Development and validation of the Arizona Cognitive Test Battery for Down syndrome

Jamie O. Edgin, Gina M. Mason, Melissa J. Allman, George T. Capone, Iser DeLeon, Cheryl Maslen, Roger H. Reeves, Stephanie L. Sherman, Lynn Nadel

    Research output: Contribution to journalArticlepeer-review

    158 Scopus citations


    Neurocognitive assessment in individuals with intellectual disabilities requires a well-validated test battery. To meet this need, the Arizona Cognitive Test Battery (ACTB) has been developed specifically to assess the cognitive phenotype in Down syndrome (DS). The ACTB includes neuropsychological assessments chosen to 1) assess a range of skills, 2) be non-verbal so as to not confound the neuropsychological assessment with language demands, 3) have distributional properties appropriate for research studies to identify genetic modifiers of variation, 4) show sensitivity to within and between sample differences, 5) have specific correlates with brain function, and 6) be applicable to a wide age range and across contexts. The ACTB includes tests of general cognitive ability and prefrontal, hippocampal and cerebellar function. These tasks were drawn from the Cambridge Neuropsychological Testing Automated Battery (CANTAB) and other established paradigms. Alongside the cognitive testing battery we administered benchmark and parent-report assessments of cognition and behavior. Individuals with DS (n=74, ages 7-38 years) and mental age (MA) matched controls (n=50, ages 3-8 years) were tested across 3 sites. A subsample of these groups were used for between-group comparisons, including 55 individuals with DS and 36 mental age matched controls. The ACTB allows for low floor performance levels and participant loss. Floor effects were greater in younger children. Individuals with DS were impaired on a number ACTB tests in comparison to a MA-matched sample, with some areas of spared ability, particularly on tests requiring extensive motor coordination. Battery measures correlated with parent report of behavior and development. The ACTB provided consistent results across contexts, including home vs. lab visits, cross-site, and among individuals with a wide range of socio-economic backgrounds and differences in ethnicity. The ACTB will be useful in a range of outcome studies, including clinical trials and the identification of important genetic components of cognitive disability.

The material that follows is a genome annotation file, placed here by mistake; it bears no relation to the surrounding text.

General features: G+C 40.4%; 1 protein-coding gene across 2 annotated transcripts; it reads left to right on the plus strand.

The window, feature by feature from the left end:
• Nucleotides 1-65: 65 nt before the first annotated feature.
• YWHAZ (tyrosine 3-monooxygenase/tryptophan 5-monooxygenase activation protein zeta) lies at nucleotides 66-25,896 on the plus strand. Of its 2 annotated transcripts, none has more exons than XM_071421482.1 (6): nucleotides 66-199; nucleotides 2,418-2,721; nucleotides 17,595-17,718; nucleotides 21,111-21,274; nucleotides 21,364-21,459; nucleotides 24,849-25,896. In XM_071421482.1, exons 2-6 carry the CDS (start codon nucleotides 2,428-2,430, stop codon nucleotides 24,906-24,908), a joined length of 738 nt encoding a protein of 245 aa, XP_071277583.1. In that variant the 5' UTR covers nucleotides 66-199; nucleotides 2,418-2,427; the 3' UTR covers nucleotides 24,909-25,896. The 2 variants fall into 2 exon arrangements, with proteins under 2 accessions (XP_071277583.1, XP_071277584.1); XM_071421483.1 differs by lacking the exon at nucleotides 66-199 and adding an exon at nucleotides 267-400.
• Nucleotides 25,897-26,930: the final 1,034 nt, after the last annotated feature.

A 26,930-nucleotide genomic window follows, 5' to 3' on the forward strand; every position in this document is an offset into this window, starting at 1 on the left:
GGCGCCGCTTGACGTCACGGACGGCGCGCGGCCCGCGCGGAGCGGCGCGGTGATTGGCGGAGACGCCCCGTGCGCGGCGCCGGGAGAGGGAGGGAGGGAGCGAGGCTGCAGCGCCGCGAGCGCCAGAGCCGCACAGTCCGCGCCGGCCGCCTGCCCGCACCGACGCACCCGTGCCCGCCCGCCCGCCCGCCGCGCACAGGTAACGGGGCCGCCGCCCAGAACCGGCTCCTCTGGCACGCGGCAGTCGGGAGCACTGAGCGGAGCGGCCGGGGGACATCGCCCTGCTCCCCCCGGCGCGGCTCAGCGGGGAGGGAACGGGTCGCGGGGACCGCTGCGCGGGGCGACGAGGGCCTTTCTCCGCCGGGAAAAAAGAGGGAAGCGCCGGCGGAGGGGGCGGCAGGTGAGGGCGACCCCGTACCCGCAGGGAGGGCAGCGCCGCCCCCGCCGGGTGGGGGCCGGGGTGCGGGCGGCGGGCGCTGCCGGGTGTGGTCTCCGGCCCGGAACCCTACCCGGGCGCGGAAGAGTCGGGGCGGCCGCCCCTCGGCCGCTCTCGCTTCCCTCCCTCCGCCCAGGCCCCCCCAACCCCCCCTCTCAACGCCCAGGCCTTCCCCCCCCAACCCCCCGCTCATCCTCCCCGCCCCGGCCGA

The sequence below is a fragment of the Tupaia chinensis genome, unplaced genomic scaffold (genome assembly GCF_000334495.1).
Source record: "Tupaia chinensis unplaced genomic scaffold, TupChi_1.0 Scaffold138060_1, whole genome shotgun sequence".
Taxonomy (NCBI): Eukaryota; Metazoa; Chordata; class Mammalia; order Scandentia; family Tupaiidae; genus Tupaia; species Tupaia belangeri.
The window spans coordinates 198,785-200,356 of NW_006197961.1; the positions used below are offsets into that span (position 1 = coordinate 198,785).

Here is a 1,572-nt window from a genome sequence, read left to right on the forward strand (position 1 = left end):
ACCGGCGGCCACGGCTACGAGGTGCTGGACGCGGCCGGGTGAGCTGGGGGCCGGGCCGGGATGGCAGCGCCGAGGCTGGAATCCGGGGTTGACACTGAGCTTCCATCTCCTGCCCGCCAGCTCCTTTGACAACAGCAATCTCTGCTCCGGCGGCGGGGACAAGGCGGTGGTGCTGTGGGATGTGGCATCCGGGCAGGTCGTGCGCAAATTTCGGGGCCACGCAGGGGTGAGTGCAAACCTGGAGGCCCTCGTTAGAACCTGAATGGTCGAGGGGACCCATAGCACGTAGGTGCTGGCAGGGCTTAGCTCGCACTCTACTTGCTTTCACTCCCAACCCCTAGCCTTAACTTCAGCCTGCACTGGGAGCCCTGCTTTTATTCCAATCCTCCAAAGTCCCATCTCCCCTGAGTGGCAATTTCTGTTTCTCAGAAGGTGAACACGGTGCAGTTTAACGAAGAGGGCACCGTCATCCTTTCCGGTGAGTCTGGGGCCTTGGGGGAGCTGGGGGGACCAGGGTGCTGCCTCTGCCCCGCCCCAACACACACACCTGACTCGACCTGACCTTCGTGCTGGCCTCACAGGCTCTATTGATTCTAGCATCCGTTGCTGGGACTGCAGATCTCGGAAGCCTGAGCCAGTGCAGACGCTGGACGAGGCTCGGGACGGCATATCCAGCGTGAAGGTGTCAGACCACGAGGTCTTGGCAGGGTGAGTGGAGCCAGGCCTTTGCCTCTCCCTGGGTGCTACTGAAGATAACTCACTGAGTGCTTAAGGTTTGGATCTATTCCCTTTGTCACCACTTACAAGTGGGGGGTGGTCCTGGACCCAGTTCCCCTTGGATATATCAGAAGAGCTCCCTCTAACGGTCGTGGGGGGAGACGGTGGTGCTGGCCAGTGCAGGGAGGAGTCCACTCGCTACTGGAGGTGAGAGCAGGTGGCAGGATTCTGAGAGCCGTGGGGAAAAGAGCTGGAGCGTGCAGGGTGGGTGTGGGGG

Original languageEnglish (US)
    Pages (from-to)149-164
    Number of pages16
    JournalJournal of Neurodevelopmental Disorders
    Issue number3
    StatePublished - 2010


    • Assessment
    • Clinical trials
    • Down syndrome
    • Genetics
    • Intellectual disabilities
    • Neuropsychology

    ASJC Scopus subject areas

    • Pediatrics, Perinatology, and Child Health
    • Pathology and Forensic Medicine
    • Clinical Neurology
    • Cognitive Neuroscience


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